What's gotten into me?
I mean, what's this with me and volunteering?
It's not as if I haven't volunteered before. But within the past two weeks, I've begun volunteering with two cycling organizations. And--quelle coincidence--it turns out that they're going to be working with each other.
I've mentioned my recent experiences with Recycle-A-Bicycle. I intend to continue working with them as my schedule allows. It looks like I'll be doing the same--and perhaps more--with a new organization called WE Bike.
I learned of them at the New Amsterdam Bicycle Show, where they had a booth. Liz, a bike mechanic and youth educator who started the organization only a couple of months ago was at the booth. And she was under the arches of Grand Army Plaza yesterday, where WE Bike was holding a repair workshop.
She immediately recognized me. I didn't think I was so memorable. Even more interestingly, she mentioned my blog and my Mercians. Hmm...It's not often that my reputation precedes me. Is that a good thing?
Anyway, I got there a bit late. But I went to work right away, showing a woman from the Caribbean island of Dominique how to fix a flat. She had just purchased her first bicycle, not long after learning how to ride a bicycle as an adult.
Yesterday, I thought she was mastering what I believe to be the first thing every cyclist should learn to do. But she apologized. For what?, I asked. Then I realized she was doing something I've seen many other women do--and which I've caught myself doing since I started to live as a woman: apologizing for no particular reason.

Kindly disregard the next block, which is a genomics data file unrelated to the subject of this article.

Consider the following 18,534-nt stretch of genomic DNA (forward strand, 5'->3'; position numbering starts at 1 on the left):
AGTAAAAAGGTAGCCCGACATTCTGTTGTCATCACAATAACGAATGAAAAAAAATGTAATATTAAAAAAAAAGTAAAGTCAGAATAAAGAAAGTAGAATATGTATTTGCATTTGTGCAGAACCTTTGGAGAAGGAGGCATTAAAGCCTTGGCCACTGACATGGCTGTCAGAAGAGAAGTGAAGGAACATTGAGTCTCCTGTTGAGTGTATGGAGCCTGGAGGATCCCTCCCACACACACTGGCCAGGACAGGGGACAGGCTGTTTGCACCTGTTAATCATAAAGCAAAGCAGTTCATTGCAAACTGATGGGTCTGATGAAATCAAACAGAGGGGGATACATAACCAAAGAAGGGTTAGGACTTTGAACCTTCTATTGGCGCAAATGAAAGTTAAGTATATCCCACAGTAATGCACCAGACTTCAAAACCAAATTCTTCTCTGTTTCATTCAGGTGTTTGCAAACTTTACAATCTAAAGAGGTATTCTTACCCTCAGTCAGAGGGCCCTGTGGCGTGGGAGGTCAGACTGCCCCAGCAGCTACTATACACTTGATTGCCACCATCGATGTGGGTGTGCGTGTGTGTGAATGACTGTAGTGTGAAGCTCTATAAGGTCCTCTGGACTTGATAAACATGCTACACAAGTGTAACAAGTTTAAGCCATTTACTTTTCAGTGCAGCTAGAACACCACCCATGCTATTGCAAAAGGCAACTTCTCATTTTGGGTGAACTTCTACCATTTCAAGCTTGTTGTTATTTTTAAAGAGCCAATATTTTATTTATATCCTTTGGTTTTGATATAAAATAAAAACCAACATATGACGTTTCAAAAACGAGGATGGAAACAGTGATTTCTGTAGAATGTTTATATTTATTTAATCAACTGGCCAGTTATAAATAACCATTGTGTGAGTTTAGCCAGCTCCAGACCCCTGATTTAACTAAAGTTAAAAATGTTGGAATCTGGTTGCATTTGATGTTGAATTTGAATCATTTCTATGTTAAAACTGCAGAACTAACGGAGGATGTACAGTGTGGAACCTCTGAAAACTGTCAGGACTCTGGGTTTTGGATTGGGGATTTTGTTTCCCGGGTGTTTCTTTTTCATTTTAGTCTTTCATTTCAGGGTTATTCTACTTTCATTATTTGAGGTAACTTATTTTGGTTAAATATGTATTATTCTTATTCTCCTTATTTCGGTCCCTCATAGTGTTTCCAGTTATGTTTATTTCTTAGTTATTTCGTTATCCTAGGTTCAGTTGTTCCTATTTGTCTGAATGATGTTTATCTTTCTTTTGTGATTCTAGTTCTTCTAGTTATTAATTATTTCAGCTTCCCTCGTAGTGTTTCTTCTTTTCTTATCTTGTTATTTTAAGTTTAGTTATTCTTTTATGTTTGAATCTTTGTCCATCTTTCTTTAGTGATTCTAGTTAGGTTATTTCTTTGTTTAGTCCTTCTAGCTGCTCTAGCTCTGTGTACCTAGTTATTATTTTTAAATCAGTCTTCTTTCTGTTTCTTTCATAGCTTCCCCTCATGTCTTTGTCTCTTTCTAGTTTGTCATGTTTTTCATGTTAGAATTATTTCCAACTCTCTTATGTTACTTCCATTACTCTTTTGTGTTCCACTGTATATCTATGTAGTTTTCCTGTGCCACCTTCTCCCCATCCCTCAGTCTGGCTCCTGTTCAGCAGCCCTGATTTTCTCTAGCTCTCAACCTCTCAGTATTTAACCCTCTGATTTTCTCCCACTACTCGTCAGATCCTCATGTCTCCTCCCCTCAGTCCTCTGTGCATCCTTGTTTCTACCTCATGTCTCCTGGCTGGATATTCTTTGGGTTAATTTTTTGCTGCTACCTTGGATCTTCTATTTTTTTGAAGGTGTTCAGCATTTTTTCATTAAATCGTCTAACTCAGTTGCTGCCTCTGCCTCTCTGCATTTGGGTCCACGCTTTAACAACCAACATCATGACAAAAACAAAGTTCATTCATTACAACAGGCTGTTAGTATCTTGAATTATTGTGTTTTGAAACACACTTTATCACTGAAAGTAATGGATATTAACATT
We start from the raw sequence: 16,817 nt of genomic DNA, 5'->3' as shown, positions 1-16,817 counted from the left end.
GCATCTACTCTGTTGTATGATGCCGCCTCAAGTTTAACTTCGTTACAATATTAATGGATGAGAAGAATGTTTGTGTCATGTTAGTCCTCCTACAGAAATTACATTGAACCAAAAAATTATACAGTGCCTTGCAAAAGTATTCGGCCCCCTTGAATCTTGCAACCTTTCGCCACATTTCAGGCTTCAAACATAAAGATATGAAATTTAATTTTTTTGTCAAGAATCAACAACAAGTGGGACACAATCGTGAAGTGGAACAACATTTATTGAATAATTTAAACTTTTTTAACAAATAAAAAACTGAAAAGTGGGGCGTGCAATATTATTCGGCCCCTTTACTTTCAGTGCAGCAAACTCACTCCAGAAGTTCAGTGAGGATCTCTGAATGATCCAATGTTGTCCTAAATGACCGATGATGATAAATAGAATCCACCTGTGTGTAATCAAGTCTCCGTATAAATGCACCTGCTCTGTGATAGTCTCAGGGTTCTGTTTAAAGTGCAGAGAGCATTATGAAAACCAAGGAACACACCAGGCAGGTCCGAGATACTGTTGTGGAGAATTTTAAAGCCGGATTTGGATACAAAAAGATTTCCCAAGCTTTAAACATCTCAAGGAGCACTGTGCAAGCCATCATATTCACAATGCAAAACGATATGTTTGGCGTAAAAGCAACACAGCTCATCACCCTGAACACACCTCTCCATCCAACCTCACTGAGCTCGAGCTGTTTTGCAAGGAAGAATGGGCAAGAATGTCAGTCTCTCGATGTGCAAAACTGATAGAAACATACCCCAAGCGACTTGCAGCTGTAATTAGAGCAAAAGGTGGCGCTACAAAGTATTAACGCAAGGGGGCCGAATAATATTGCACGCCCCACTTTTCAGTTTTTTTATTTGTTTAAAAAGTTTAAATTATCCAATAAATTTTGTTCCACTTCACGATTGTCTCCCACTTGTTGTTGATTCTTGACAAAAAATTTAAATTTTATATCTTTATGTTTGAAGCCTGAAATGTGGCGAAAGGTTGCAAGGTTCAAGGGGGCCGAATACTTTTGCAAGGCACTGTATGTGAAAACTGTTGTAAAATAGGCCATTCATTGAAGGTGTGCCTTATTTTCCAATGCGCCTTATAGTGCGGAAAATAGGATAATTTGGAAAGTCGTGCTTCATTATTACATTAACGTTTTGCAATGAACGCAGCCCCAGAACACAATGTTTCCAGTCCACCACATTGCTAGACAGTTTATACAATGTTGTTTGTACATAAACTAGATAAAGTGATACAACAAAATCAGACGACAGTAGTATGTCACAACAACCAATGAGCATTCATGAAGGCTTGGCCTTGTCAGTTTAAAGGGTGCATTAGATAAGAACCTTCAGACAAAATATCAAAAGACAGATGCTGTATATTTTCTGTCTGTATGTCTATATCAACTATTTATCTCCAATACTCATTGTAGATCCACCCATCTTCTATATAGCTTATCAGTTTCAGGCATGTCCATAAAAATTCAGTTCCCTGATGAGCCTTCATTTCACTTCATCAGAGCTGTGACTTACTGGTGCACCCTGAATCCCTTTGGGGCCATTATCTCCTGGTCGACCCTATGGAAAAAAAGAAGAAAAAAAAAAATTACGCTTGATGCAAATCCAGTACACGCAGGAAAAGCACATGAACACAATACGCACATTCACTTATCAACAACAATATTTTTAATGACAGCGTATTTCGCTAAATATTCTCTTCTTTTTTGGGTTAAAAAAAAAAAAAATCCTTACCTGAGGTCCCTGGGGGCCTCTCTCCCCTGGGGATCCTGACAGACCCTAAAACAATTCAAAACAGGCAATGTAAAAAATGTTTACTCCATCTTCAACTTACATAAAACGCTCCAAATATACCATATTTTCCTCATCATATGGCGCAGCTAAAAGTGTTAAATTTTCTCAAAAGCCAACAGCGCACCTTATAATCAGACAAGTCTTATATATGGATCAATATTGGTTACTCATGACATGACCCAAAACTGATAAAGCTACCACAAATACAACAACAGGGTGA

"You are officially in a guilt-free zone," I declared. "This circle around me"--I stretched my arms--"is off-limits for gratuitous guilt." At first, she didn't know what to make of what I said--or, I imagine, me. But then she giggled. "Don't worry," I said, "You'll be fine."
I was thinking about her as Liz and I talked after the workshop. We agreed that getting more women to ride, with other women, and learning how to fix their bikes from other women, could help some--especially the young--build their confidence. Plus, I added, it would help them become more independent.
Then I thought about my own experiences of working in bike shops. I don't recall seeing a female mechanic and, in those days, it seemed a lot of shops--including two in which I worked--had a "shop girl" who usually was a salesperson/cashier/hostess/Gal Friday. (I hope I don't seem sexist in using those terms: I can't think of any others that would accurately describe those roles.) In other shops--including one in which I worked-- such jobs, along with record-keeping and such, were done by the proprietor's wife.
In recounting those experiences for Liz, I fancied myself, for a moment, as a kind of Prometheus. Please indulge me if it seems a bit grandiose, but I realized that when I was showing two women how to remove bottom brackets and headsets, and how to true wheels, at Recycle-A-Bicycle, I was passing along knowledge that, in my day, was possessed almost entirely by males. And I probably wouldn't have learned those skills had I not spent the first four decades of my life as a male.
Or, perhaps--here comes the baggage of my Catholic education!--I am doing penance for all of those times I was one of those awful men who spoke condescendingly to female customers and who was less than helpful with girlfriends who actually wanted to ride bikes with me. If the work I am doing, and expect to do, is a penance, I suppose I'm lucky: There are definitely worse and more painful kinds of atonement!
Anyway...I have a feeling that interesting times are ahead for me.